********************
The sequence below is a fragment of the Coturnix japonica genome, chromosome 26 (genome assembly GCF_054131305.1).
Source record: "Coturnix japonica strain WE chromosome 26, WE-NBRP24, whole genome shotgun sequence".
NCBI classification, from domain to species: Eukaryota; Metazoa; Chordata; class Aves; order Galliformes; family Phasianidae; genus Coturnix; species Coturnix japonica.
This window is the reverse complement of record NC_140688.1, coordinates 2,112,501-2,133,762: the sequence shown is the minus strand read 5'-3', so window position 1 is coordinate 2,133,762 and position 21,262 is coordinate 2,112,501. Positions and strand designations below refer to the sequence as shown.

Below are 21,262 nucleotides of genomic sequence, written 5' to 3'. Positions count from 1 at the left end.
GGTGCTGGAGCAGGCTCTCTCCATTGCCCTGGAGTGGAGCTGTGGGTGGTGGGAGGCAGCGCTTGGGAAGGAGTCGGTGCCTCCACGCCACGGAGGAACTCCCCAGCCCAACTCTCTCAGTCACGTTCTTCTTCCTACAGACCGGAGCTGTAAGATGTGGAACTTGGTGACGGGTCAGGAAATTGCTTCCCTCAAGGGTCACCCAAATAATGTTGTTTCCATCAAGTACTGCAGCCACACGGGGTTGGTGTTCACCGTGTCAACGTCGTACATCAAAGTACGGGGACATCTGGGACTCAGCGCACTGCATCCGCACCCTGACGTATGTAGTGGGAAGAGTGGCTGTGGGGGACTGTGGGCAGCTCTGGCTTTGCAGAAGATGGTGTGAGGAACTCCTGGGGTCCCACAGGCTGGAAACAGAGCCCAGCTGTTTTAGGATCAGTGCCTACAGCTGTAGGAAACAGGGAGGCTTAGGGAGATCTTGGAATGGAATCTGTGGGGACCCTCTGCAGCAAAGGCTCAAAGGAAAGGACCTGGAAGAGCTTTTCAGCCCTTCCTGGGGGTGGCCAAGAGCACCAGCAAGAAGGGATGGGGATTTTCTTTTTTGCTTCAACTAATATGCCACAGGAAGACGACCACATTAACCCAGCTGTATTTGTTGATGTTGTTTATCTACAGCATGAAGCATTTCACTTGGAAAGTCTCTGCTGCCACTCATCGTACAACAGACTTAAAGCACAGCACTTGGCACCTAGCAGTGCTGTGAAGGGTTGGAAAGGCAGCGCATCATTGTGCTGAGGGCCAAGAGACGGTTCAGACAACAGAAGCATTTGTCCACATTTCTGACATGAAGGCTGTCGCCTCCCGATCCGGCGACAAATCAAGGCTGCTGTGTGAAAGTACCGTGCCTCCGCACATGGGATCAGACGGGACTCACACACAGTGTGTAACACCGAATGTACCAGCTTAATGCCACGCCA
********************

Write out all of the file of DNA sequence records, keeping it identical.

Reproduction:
The sequence below is a fragment of the Coturnix japonica genome, chromosome 26 (genome assembly GCF_054131305.1).
Source record: "Coturnix japonica strain WE chromosome 26, WE-NBRP24, whole genome shotgun sequence".
NCBI classification, from domain to species: Eukaryota; Metazoa; Chordata; class Aves; order Galliformes; family Phasianidae; genus Coturnix; species Coturnix japonica.
This window is the reverse complement of record NC_140688.1, coordinates 2,112,501-2,133,762: the sequence shown is the minus strand read 5'-3', so window position 1 is coordinate 2,133,762 and position 21,262 is coordinate 2,112,501. Positions and strand designations below refer to the sequence as shown.

Below are 21,262 nucleotides of genomic sequence, written 5' to 3'. Positions count from 1 at the left end.
GGTGCTGGAGCAGGCTCTCTCCATTGCCCTGGAGTGGAGCTGTGGGTGGTGGGAGGCAGCGCTTGGGAAGGAGTCGGTGCCTCCACGCCACGGAGGAACTCCCCAGCCCAACTCTCTCAGTCACGTTCTTCTTCCTACAGACCGGAGCTGTAAGATGTGGAACTTGGTGACGGGTCAGGAAATTGCTTCCCTCAAGGGTCACCCAAATAATGTTGTTTCCATCAAGTACTGCAGCCACACGGGGTTGGTGTTCACCGTGTCAACGTCGTACATCAAAGTACGGGGACATCTGGGACTCAGCGCACTGCATCCGCACCCTGACGTATGTAGTGGGAAGAGTGGCTGTGGGGGACTGTGGGCAGCTCTGGCTTTGCAGAAGATGGTGTGAGGAACTCCTGGGGTCCCACAGGCTGGAAACAGAGCCCAGCTGTTTTAGGATCAGTGCCTACAGCTGTAGGAAACAGGGAGGCTTAGGGAGATCTTGGAATGGAATCTGTGGGGACCCTCTGCAGCAAAGGCTCAAAGGAAAGGACCTGGAAGAGCTTTTCAGCCCTTCCTGGGGGTGGCCAAGAGCACCAGCAAGAAGGGATGGGGATTTTCTTTTTTGCTTCAACTAATATGCCACAGGAAGACGACCACATTAACCCAGCTGTATTTGTTGATGTTGTTTATCTACAGCATGAAGCATTTCACTTGGAAAGTCTCTGCTGCCACTCATCGTACAACAGACTTAAAGCACAGCACTTGGCACCTAGCAGTGCTGTGAAGGGTTGGAAAGGCAGCGCATCATTGTGCTGAGGGCCAAGAGACGGTTCAGACAACAGAAGCATTTGTCCACATTTCTGACATGAAGGCTGTCGCCTCCCGATCCGGCGACAAATCAAGGCTGCTGTGTGAAAGTACCGTGCCTCCGCACATGGGATCAGACGGGACTCACACACAGTGTGTAACACCGAATGTACCAGCTTAATGCCACGCCA